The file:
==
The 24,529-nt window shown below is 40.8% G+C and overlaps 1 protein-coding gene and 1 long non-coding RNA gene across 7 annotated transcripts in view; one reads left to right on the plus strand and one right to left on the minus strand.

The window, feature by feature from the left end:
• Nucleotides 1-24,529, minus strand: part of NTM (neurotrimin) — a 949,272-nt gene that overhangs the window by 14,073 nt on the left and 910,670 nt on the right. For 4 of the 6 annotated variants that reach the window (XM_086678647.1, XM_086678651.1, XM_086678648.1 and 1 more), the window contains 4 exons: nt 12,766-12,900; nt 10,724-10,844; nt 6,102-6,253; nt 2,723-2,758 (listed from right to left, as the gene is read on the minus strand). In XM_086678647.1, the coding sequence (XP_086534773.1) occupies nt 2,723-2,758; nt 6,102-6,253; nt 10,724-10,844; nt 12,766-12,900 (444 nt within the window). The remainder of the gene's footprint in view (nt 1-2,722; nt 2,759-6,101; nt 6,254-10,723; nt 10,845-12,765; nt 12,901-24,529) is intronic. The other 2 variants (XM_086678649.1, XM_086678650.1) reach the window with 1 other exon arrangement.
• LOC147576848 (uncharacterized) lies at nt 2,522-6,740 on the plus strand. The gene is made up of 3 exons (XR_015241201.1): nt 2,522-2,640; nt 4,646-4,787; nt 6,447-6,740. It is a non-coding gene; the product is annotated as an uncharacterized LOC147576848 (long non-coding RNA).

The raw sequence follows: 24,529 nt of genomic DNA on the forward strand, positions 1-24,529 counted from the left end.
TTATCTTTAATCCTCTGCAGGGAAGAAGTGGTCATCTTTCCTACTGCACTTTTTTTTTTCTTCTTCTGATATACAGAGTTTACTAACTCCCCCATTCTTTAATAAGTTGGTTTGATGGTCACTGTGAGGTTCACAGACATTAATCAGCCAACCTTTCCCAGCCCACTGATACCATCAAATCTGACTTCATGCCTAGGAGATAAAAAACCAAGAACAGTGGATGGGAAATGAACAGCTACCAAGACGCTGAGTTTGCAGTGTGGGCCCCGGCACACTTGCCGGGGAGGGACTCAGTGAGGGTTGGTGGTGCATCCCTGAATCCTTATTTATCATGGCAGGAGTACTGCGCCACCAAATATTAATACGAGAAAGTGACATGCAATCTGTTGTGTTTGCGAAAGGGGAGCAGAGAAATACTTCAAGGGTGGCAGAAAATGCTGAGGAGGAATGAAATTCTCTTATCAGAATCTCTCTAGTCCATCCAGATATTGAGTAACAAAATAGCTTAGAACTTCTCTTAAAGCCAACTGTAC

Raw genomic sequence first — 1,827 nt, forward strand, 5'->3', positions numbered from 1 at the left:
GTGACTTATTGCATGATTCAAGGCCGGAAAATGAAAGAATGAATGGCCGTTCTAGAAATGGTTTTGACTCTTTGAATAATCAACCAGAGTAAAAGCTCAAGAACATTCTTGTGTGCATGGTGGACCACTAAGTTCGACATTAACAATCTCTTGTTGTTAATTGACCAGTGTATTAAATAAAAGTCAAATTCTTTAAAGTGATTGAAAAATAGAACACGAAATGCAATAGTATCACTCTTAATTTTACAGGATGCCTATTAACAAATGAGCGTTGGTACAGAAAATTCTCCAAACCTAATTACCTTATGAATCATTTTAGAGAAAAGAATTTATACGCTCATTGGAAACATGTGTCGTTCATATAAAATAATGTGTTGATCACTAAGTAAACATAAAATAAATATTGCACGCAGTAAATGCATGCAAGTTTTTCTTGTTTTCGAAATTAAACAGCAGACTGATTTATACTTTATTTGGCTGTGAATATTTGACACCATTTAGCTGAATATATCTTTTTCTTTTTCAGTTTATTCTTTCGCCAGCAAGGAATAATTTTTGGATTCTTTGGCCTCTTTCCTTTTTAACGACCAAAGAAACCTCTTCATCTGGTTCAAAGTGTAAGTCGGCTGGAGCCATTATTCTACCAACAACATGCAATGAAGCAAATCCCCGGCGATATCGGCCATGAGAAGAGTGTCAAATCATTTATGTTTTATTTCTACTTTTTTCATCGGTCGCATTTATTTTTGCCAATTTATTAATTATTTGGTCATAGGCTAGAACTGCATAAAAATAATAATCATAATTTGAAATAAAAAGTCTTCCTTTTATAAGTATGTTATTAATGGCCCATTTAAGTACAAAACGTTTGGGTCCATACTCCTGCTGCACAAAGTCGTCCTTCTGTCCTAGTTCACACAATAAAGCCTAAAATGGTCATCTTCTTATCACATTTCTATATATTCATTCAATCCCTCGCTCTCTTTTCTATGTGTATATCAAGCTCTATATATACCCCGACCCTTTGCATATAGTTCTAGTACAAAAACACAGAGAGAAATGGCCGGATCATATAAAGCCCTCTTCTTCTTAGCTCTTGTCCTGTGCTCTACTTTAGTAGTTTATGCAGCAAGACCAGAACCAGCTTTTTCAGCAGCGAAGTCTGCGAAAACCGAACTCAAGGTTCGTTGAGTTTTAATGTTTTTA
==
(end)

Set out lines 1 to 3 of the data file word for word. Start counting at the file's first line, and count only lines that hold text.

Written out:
The 24,529-nt window shown below is 40.8% G+C and overlaps 1 protein-coding gene and 1 long non-coding RNA gene across 7 annotated transcripts in view; one reads left to right on the plus strand and one right to left on the minus strand.

The window, feature by feature from the left end:
• Nucleotides 1-24,529, minus strand: part of NTM (neurotrimin) — a 949,272-nt gene that overhangs the window by 14,073 nt on the left and 910,670 nt on the right. For 4 of the 6 annotated variants that reach the window (XM_086678647.1, XM_086678651.1, XM_086678648.1 and 1 more), the window contains 4 exons: nt 12,766-12,900; nt 10,724-10,844; nt 6,102-6,253; nt 2,723-2,758 (listed from right to left, as the gene is read on the minus strand). In XM_086678647.1, the coding sequence (XP_086534773.1) occupies nt 2,723-2,758; nt 6,102-6,253; nt 10,724-10,844; nt 12,766-12,900 (444 nt within the window). The remainder of the gene's footprint in view (nt 1-2,722; nt 2,759-6,101; nt 6,254-10,723; nt 10,845-12,765; nt 12,901-24,529) is intronic. The other 2 variants (XM_086678649.1, XM_086678650.1) reach the window with 1 other exon arrangement.